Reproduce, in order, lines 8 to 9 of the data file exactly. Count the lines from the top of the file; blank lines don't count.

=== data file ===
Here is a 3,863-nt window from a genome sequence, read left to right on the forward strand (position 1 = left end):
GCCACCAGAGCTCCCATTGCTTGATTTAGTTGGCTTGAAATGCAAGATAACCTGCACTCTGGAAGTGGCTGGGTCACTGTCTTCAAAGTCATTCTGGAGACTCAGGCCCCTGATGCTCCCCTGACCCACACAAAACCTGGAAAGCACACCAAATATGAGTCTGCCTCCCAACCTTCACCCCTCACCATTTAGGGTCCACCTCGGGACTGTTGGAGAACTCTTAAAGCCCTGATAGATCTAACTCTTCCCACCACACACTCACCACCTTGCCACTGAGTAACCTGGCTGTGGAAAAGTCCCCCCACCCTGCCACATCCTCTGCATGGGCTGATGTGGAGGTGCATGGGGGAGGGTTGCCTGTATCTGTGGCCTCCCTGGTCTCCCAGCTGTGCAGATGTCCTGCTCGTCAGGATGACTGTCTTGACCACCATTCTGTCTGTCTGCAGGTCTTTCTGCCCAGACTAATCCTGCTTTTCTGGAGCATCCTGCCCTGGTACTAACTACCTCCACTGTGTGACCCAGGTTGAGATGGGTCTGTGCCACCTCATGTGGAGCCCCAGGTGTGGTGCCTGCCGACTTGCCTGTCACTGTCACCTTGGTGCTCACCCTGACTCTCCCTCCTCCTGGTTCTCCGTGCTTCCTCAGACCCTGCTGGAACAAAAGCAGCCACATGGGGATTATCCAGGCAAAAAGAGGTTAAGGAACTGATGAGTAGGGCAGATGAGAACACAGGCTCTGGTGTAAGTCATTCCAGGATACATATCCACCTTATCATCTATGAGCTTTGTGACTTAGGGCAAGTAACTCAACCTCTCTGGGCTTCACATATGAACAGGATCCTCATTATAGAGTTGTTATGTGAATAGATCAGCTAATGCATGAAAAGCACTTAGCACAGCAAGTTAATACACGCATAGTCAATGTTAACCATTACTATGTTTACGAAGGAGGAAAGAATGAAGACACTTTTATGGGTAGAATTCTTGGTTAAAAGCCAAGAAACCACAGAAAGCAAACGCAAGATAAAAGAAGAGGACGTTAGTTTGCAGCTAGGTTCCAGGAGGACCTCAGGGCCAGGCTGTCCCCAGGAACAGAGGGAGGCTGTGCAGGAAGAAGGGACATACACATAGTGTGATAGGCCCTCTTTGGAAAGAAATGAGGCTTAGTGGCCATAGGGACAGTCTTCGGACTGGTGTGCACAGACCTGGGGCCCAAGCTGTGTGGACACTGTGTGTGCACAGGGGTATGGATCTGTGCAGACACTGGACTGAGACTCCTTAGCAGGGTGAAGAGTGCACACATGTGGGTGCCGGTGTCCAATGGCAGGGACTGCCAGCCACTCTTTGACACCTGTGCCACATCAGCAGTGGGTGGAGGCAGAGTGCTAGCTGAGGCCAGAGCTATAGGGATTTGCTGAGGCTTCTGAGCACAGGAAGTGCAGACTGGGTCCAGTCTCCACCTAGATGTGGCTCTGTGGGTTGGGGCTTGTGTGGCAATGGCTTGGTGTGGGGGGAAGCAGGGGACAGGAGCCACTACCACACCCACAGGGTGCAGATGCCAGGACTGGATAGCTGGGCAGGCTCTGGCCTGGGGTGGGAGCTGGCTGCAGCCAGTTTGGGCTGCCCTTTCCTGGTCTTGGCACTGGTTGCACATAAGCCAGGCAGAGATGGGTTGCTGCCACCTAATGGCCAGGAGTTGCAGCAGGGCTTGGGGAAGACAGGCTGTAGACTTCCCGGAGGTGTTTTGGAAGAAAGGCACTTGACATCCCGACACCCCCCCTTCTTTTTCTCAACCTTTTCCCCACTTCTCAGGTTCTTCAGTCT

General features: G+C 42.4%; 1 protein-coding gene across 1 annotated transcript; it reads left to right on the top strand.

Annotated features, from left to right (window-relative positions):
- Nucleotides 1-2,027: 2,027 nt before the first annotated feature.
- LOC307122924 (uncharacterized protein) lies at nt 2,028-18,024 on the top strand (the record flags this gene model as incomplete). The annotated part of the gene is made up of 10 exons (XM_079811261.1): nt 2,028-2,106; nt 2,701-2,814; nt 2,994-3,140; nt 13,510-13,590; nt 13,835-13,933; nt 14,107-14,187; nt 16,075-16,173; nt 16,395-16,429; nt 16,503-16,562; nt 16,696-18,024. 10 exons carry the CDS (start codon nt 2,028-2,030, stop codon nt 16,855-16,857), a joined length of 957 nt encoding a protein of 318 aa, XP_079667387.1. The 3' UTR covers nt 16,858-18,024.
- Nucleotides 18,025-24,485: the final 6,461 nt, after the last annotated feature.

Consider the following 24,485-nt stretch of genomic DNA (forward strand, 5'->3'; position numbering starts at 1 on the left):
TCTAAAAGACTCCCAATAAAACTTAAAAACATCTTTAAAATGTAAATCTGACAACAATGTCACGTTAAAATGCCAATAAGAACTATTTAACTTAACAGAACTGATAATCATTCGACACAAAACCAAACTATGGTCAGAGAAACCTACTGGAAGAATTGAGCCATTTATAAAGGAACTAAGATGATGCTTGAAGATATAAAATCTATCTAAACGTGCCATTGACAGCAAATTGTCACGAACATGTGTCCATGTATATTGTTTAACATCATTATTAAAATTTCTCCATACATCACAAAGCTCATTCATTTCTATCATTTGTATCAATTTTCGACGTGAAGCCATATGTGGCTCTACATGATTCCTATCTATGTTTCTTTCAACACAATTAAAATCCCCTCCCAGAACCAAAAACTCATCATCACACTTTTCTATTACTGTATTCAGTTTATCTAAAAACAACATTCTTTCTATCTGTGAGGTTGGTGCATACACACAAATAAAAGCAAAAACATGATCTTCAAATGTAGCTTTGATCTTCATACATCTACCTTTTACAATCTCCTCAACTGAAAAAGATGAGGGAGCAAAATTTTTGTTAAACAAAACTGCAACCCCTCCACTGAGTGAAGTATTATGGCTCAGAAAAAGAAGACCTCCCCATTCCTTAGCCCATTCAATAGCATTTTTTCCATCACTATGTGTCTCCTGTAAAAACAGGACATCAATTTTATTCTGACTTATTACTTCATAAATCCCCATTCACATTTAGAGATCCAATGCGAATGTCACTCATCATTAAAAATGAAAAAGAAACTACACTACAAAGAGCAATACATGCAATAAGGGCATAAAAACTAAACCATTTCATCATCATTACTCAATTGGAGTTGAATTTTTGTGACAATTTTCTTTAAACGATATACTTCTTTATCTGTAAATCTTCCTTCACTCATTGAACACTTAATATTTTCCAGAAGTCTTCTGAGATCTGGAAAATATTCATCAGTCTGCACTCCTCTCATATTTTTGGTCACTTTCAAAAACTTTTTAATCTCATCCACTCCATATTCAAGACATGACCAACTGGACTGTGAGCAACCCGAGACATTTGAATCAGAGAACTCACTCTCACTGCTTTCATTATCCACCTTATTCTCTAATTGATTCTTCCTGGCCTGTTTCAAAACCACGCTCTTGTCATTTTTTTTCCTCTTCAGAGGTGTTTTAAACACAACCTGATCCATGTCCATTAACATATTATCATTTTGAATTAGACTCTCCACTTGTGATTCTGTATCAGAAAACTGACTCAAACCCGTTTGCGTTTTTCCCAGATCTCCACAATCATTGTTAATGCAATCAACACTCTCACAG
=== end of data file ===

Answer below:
Consider the following 24,485-nt stretch of genomic DNA (forward strand, 5'->3'; position numbering starts at 1 on the left):
TCTAAAAGACTCCCAATAAAACTTAAAAACATCTTTAAAATGTAAATCTGACAACAATGTCACGTTAAAATGCCAATAAGAACTATTTAACTTAACAGAACTGATAATCATTCGACACAAAACCAAACTATGGTCAGAGAAACCTACTGGAAGAATTGAGCCATTTATAAAGGAACTAAGATGATGCTTGAAGATATAAAATCTATCTAAACGTGCCATTGACAGCAAATTGTCACGAACATGTGTCCATGTATATTGTTTAACATCATTATTAAAATTTCTCCATACATCACAAAGCTCATTCATTTCTATCATTTGTATCAATTTTCGACGTGAAGCCATATGTGGCTCTACATGATTCCTATCTATGTTTCTTTCAACACAATTAAAATCCCCTCCCAGAACCAAAAACTCATCATCACACTTTTCTATTACTGTATTCAGTTTATCTAAAAACAACATTCTTTCTATCTGTGAGGTTGGTGCATACACACAAATAAAAGCAAAAACATGATCTTCAAATGTAGCTTTGATCTTCATACATCTACCTTTTACAATCTCCTCAACTGAAAAAGATGAGGGAGCAAAATTTTTGTTAAACAAAACTGCAACCCCTCCACTGAGTGAAGTATTATGGCTCAGAAAAAGAAGACCTCCCCATTCCTTAGCCCATTCAATAGCATTTTTTCCATCACTATGTGTCTCCTGTAAAAACAGGACATCAATTTTATTCTGACTTATTACTTCATAAATCCCCATTCACATTTAGAGATCCAATGCGAATGTCACTCATCATTAAAAATGAAAAAGAAACTACACTACAAAGAGCAATACATGCAATAAGGGCATAAAAACTAAACCATTTCATCATCATTACTCAATTGGAGTTGAATTTTTGTGACAATTTTCTTTAAACGATATACTTCTTTATCTGTAAATCTTCCTTCACTCATTGAACACTTAATATTTTCCAGAAGTCTTCTGAGATCTGGAAAATATTCATCAGTCTGCACTCCTCTCATATTTTTGGTCACTTTCAAAAACTTTTTAATCTCATCCACTCCATATTCAAGACATGACCAACTGGACTGTGAGCAACCCGAGACATTTGAATCAGAGAACTCACTCTCACTGCTTTCATTATCCACCTTATTCTCTAATTGATTCTTCCTGGCCTGTTTCAAAACCACGCTCTTGTCATTTTTTTTCCTCTTCAGAGGTGTTTTAAACACAACCTGATCCATGTCCATTAACATATTATCATTTTGAATTAGACTCTCCACTTGTGATTCTGTATCAGAAAACTGACTCAAACCCGTTTGCGTTTTTCCCAGATCTCCACAATCATTGTTAATGCAATCAACACTCTCACAG